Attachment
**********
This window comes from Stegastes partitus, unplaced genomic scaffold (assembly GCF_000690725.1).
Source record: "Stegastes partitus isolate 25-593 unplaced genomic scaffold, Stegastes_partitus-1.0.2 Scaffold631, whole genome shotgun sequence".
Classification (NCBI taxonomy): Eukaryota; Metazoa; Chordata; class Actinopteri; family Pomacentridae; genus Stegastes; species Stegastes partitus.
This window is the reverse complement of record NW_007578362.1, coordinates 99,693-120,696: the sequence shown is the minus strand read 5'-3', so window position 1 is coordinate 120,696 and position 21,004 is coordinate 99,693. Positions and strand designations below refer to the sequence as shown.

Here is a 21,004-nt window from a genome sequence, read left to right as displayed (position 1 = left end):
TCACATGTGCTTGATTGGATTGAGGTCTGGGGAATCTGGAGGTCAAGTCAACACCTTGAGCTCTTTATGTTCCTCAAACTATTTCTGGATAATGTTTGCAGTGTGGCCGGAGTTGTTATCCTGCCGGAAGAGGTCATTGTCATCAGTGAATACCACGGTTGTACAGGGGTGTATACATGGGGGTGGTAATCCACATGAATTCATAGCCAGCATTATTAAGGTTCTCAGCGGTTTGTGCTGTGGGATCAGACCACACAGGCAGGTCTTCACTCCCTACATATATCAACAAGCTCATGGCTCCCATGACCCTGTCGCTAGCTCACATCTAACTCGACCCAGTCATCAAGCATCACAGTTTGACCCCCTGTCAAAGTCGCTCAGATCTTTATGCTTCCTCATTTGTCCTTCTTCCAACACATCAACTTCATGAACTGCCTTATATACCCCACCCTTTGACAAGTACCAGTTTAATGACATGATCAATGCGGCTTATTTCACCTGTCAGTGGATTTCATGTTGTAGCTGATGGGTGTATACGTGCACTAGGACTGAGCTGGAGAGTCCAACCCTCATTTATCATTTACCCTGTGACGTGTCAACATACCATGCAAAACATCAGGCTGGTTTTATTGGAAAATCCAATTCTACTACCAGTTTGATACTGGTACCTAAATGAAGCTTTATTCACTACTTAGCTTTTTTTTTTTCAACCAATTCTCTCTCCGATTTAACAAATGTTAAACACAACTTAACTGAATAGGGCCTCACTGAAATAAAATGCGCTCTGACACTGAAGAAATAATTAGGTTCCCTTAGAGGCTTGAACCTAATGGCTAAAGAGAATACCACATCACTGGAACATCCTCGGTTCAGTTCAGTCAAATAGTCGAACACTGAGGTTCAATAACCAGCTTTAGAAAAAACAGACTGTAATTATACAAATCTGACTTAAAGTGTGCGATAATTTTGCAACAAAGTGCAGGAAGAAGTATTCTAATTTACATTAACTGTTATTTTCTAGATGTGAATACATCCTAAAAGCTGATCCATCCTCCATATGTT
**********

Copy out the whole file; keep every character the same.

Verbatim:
This window comes from Stegastes partitus, unplaced genomic scaffold (assembly GCF_000690725.1).
Source record: "Stegastes partitus isolate 25-593 unplaced genomic scaffold, Stegastes_partitus-1.0.2 Scaffold631, whole genome shotgun sequence".
Classification (NCBI taxonomy): Eukaryota; Metazoa; Chordata; class Actinopteri; family Pomacentridae; genus Stegastes; species Stegastes partitus.
This window is the reverse complement of record NW_007578362.1, coordinates 99,693-120,696: the sequence shown is the minus strand read 5'-3', so window position 1 is coordinate 120,696 and position 21,004 is coordinate 99,693. Positions and strand designations below refer to the sequence as shown.

Here is a 21,004-nt window from a genome sequence, read left to right as displayed (position 1 = left end):
TCACATGTGCTTGATTGGATTGAGGTCTGGGGAATCTGGAGGTCAAGTCAACACCTTGAGCTCTTTATGTTCCTCAAACTATTTCTGGATAATGTTTGCAGTGTGGCCGGAGTTGTTATCCTGCCGGAAGAGGTCATTGTCATCAGTGAATACCACGGTTGTACAGGGGTGTATACATGGGGGTGGTAATCCACATGAATTCATAGCCAGCATTATTAAGGTTCTCAGCGGTTTGTGCTGTGGGATCAGACCACACAGGCAGGTCTTCACTCCCTACATATATCAACAAGCTCATGGCTCCCATGACCCTGTCGCTAGCTCACATCTAACTCGACCCAGTCATCAAGCATCACAGTTTGACCCCCTGTCAAAGTCGCTCAGATCTTTATGCTTCCTCATTTGTCCTTCTTCCAACACATCAACTTCATGAACTGCCTTATATACCCCACCCTTTGACAAGTACCAGTTTAATGACATGATCAATGCGGCTTATTTCACCTGTCAGTGGATTTCATGTTGTAGCTGATGGGTGTATACGTGCACTAGGACTGAGCTGGAGAGTCCAACCCTCATTTATCATTTACCCTGTGACGTGTCAACATACCATGCAAAACATCAGGCTGGTTTTATTGGAAAATCCAATTCTACTACCAGTTTGATACTGGTACCTAAATGAAGCTTTATTCACTACTTAGCTTTTTTTTTTTCAACCAATTCTCTCTCCGATTTAACAAATGTTAAACACAACTTAACTGAATAGGGCCTCACTGAAATAAAATGCGCTCTGACACTGAAGAAATAATTAGGTTCCCTTAGAGGCTTGAACCTAATGGCTAAAGAGAATACCACATCACTGGAACATCCTCGGTTCAGTTCAGTCAAATAGTCGAACACTGAGGTTCAATAACCAGCTTTAGAAAAAACAGACTGTAATTATACAAATCTGACTTAAAGTGTGCGATAATTTTGCAACAAAGTGCAGGAAGAAGTATTCTAATTTACATTAACTGTTATTTTCTAGATGTGAATACATCCTAAAAGCTGATCCATCCTCCATATGTT